One of the most beautiful attributes of Jerusalem is the use of stones in building. Because stones are natural, the variance in the facings leads to unique interplay between the environment and buildings. In ancient times, stones were used for everything – buildings, towers, and walls. And many of those well-made, well-engineered buildings remain today in Jerusalem.
Sometimes, however, a beautiful ancient wall is defaced by intentional cavities dug out of them by later builders. And then one has to answer the question: for what purpose would someone deface a structurally sound, beautiful wall? One such instance is on the Tower of David (“Phasael” tower).
Peter the Iberian (Iberia was a kingdom in eastern Georgia) was the son of the Iberian king. In order for his father to prove that he was not aligned with the Persians, he gave his son, Peter, as a slave to the emperor in Constantinople at age 5. Peter the Iberian was no ordinary slave, however. He was a slave in the house of the emperor and was raised and educated by the empress, Eudocia. At age 20, Peter the Iberian decided that he wanted to tour the Holy Land and asked for permission to leave. The Emperor did not allow it so Peter the Iberian had no choice but to run away. He was met on the way by his friend, John.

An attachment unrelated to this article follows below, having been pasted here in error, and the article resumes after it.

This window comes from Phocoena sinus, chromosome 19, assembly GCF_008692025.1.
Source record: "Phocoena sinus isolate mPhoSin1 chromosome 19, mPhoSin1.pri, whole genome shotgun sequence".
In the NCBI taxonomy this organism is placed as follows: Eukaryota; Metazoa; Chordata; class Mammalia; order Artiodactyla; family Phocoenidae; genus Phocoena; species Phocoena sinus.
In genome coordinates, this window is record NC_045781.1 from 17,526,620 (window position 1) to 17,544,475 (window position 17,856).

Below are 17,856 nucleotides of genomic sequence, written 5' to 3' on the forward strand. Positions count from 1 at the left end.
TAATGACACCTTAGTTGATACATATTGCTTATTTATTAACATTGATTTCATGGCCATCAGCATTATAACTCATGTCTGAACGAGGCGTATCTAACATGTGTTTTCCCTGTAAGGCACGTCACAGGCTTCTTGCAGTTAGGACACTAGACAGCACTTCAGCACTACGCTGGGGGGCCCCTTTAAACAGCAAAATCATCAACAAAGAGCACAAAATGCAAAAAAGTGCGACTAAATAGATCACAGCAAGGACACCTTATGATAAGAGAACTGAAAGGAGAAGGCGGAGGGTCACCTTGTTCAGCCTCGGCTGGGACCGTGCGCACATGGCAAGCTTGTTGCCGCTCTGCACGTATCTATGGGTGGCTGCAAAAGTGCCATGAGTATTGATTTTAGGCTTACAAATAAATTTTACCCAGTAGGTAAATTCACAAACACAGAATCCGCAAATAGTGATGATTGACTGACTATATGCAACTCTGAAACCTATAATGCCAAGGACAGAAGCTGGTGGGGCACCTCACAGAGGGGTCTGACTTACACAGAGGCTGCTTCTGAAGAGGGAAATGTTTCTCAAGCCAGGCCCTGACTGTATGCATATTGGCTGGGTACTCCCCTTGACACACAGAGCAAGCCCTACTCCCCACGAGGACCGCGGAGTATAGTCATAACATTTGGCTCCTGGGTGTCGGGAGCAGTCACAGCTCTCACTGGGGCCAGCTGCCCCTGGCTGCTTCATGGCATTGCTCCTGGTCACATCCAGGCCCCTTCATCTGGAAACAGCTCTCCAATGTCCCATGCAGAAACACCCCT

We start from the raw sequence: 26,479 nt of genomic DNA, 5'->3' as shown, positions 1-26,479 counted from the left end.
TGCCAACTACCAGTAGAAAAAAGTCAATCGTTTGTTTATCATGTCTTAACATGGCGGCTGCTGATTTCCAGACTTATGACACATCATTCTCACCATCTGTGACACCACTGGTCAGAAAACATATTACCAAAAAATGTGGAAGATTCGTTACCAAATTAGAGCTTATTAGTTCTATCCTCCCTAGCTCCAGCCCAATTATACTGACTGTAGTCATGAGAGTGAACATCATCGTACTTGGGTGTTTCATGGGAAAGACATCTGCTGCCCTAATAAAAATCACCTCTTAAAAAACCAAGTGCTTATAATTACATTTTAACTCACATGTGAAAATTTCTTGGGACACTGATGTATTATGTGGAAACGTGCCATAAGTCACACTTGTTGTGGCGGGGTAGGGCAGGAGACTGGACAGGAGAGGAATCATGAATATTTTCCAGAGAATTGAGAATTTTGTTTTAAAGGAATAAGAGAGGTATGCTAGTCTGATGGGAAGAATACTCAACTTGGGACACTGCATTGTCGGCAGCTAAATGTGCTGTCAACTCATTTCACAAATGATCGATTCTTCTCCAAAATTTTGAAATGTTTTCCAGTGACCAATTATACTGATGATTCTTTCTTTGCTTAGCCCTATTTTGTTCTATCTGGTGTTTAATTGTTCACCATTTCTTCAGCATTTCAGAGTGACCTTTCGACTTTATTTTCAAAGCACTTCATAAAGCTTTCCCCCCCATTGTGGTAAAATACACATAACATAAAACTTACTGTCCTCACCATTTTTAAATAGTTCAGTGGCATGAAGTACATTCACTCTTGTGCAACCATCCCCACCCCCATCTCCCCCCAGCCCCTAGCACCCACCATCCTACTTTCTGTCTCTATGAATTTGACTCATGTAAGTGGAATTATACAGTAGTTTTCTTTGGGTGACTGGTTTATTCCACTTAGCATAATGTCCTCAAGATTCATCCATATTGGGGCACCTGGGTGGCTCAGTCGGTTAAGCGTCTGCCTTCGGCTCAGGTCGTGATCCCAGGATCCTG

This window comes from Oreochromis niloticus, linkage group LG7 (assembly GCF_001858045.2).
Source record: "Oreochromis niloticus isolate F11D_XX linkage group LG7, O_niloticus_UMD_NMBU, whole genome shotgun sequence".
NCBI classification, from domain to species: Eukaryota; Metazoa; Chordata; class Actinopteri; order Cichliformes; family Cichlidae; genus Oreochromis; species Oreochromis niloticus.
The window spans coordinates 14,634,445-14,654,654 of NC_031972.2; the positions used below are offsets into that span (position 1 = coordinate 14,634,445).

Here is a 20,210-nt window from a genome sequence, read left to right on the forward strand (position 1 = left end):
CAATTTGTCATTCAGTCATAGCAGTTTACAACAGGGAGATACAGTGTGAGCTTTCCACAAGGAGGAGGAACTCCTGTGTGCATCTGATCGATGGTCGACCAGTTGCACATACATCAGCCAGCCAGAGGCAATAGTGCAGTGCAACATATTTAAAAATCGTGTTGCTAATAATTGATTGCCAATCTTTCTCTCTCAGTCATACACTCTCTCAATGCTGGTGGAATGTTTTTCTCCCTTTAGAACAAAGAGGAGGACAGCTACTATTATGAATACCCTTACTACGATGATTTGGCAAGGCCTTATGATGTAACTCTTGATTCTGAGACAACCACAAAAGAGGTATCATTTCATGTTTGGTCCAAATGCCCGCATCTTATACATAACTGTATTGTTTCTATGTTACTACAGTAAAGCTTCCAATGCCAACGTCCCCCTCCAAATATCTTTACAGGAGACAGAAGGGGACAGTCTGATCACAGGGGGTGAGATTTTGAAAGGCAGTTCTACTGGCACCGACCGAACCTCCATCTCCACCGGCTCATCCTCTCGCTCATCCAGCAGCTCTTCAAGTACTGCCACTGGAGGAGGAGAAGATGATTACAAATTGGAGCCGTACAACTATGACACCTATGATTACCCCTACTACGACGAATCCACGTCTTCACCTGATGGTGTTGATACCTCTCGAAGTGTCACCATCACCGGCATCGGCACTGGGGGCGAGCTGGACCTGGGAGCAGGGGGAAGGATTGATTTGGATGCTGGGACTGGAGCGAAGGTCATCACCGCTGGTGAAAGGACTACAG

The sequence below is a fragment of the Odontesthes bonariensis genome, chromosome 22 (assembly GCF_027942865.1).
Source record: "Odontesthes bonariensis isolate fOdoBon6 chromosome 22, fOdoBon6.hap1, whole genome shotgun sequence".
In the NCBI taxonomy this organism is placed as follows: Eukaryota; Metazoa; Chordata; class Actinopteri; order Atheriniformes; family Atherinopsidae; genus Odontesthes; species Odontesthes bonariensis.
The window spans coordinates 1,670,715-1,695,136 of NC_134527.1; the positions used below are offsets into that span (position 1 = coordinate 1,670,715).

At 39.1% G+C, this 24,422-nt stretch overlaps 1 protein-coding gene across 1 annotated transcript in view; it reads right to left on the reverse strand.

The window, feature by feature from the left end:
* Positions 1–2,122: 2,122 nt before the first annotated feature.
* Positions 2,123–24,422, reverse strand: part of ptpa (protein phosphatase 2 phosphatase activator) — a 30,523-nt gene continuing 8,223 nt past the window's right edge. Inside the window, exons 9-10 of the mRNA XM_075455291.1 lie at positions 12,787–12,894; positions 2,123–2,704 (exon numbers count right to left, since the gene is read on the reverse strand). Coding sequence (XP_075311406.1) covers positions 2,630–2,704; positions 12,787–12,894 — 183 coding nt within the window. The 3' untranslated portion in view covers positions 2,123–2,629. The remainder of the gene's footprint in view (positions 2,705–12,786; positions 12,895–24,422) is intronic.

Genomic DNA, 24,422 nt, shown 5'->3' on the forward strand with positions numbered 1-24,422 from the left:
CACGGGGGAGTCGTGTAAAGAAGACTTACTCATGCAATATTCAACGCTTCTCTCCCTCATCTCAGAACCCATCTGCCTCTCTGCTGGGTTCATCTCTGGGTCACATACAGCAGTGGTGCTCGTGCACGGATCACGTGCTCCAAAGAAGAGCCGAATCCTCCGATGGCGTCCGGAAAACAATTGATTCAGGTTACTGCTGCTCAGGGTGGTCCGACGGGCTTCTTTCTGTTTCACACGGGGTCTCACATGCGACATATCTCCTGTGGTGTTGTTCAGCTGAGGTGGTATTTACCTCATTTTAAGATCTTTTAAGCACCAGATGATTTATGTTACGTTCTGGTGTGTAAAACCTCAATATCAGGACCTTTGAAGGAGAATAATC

Upon arriving in Jerusalem, he founded his own monastery near the Tower of David. He was given the land for free as part of a policy to encourage building in Jerusalem after the destruction of the wall and general decline in the late Roman Period. However, the neighbors of the new monastery felt that their property rights had been infringed upon. They punched John in the face. When John returned to Peter after the brawl, the two of them understood how lucky they were to be sharing in Jesus suffering. The next day unexpectedly, the neighbor died proving to Peter and John their righteousness. Later when Peter the Iberian started running out of money, he expanded the monastery and added a hotel for pilgrims.
The holes in the walls of the tower are thought to be the insertion points for wooden beams associated with these building erected by Peter the Iberian. In Jerusalem, even ugly holes in beautiful walls have a story.